Some people seem to be part of everything that is happening in a community. Charles and Jessie Daley fit perfectly into that scenario in early Canberra.
Charles Studdy Daley began his career in 1905 as a clerk in the Public Works Branch of the Department of Home Affairs in Melbourne. He went on to senior roles in Canberra and had a major impact on the city’s development and community spirit up until his death in 1966.
In Melbourne, as secretary to the Director-General of Works, Daley witnessed the issues and controversies with the federal capital site selection in 1909, the international competition for the city’s design in 1911, and the many disagreements about implementing the Griffins’ plan.
He witnessed the proclamation for the site of Canberra as the seat of government in 1911 and took in the excitement and ceremony of the naming of Canberra in 1913. He helped in the planning for the establishment of the military college Duntroon, alongside General Bridges, who became the college’s first Commandant.
In 1921 Daley became secretary of the Federal Capital Advisory Committee where he attended and actively contributed to all important planning meetings. The role meant long train journeys between Melbourne and Canberra until he made Canberra home at 20 Balmain Crescent, Acton, with his wife Henrietta (Jessie) and their four young children in 1926.
Daley’s knowledge of the fledgling capital was so wide-ranging that many said he was ‘indispensable’.
He became Civic Administrator in 1930, where he remained true to the principles of the Griffin plan and fiercely defended a development ban on the city’s hills. Without his efforts, Canberra would be a very different city today.
In 1927, Daley, along with Sir John Sulman, helped plan the grand program of events for the visit of the Duke and Duchess of York and their opening of the Provisional Parliament House.
His efforts to ensure the smooth running of the day were almost spoiled when an Indian maharaja unknowingly breached protocol and attempted to place a gold chain upon the duke. Fortunately, this was quickly settled with a quiet discussion behind closed doors, and the duke carried on with scheduled investitures wearing the newly gifted gold chain. Charles Studdy Daley himself received an OBE that day.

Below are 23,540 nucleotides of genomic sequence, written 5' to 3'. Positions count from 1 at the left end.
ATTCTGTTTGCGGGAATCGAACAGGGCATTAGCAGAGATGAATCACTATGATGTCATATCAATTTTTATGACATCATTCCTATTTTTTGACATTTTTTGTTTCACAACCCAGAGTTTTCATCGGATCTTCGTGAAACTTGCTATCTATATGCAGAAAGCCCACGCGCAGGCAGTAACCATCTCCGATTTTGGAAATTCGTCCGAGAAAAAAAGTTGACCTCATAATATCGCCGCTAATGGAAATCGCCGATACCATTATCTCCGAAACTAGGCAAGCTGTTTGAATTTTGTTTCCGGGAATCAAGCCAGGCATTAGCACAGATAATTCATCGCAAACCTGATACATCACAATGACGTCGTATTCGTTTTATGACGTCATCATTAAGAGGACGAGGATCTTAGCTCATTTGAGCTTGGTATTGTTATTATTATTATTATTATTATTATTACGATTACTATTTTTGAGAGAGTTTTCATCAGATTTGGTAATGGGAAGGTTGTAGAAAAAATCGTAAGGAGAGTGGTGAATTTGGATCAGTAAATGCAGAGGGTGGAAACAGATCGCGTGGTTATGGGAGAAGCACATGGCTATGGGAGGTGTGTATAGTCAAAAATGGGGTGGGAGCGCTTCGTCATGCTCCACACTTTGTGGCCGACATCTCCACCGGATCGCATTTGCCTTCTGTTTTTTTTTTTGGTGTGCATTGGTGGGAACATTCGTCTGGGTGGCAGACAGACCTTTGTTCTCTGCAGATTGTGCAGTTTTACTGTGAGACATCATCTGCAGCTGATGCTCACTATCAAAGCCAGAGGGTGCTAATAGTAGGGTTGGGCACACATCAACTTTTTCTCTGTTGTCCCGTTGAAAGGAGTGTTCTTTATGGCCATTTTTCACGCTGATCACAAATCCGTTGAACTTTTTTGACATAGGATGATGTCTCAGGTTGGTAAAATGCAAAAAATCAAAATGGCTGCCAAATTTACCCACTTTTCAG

Alongside his official duties, Daley contributed to the human heart of Canberra, believing in a community built by community. A talented musician, he created the Canberra Society of Arts and Literature, was integral to the Canberra Musical Society and played in the ‘Stomberra Quartette’. He managed local concerts produced by the Australian Broadcasting Commission and often hosted international artists in his home, including Polish-born pianist Arthur Rubenstein, German soprano Lotte Lehmann, members of the Vienna Boys Choir (the group who got trapped in Australia at the outbreak of war in 1939) and the D’Oyley Carte Opera Company.
Daley was a regular attendee at St John the Baptist Church in Reid. Well regarded for his music skills, in 1934 he was asked by the newly established St Andrew’s Presbyterian Church in Forrest if he could fill in for a few weeks until the parish could find a permanent organist. This arrangement with St Andrew’s continued for the next 18 years, all without payment.
He was involved with the Council of Canberra University College from 1930 and the ANU’s Interim Council from 1945 to 1950. He was also active in the formation of the Young Men’s Christian Association (YMCA) and the local scout movement.
Daley was hands-on, working on the big picture as well as the finer details, earning him the tag of ‘Dilly Dally Daley’.
Local resident Dawn Waterhouse recalled an interaction with Daley in a 2020 Canberra Museum and Gallery (CMAG) interview, which can be viewed on the CMAG website.
Not long after World War II, young Dawn and husband Doug sought permission to build a laundry in their small new home. Doug had just returned from the US with a new modern Bendix electric washing machine.
“But where will the steam go?” Daley asked, referring to the method of that time of boiling washing. He told the couple they had to have a copper and two tubs.
“He was a stick in the mud,” Dawn laughed, but “really conscientious, honest, hardworking and all he did for Canberra was very good.” After the situation hit local headlines, the couple eventually got permission to install their modern machine in their new laundry.
Jessie Daley also contributed to Canberra’s social activities.
Along with her husband, she was involved with the Society for Arts and Literature and the Musical Society where she performed in various productions and helped backstage and with costuming. She was the first commissioner of the Girl Guides’ Association and held office roles in Canberra High School P&C, Royal Canberra Golf Club Associates and the ACT Branch of the National Council of Women. To welcome newcomers to Canberra, she would hold card afternoons and discussion groups in her home.
She played a major role in setting up the Canberra Mothercraft Society. She was also active in many women’s groups, including the Young Women’s Christian Association (YWCA), Canberra Women’s Voluntary Services, Women’s Hockey Club, and the Canberra Ladies’ Choir.
Jessie Daley succumbed to cancer in 1943.
As a way to write his memoirs, in 1964, Charles Daley started a column in The Canberra Times. His recollections provide a first-hand insight into the capital’s early development, social life and culture. Many of these recollections are contained in a publication, As I recall, Reminiscences of Early Canberra, published by Mulini Press in 1994, some of which are reflected in this article.
Charles Studdy Daley died in 1966, aged 79. He and Jessie contributed enormously to the early days of Canberra and were true ‘movers and shakers’.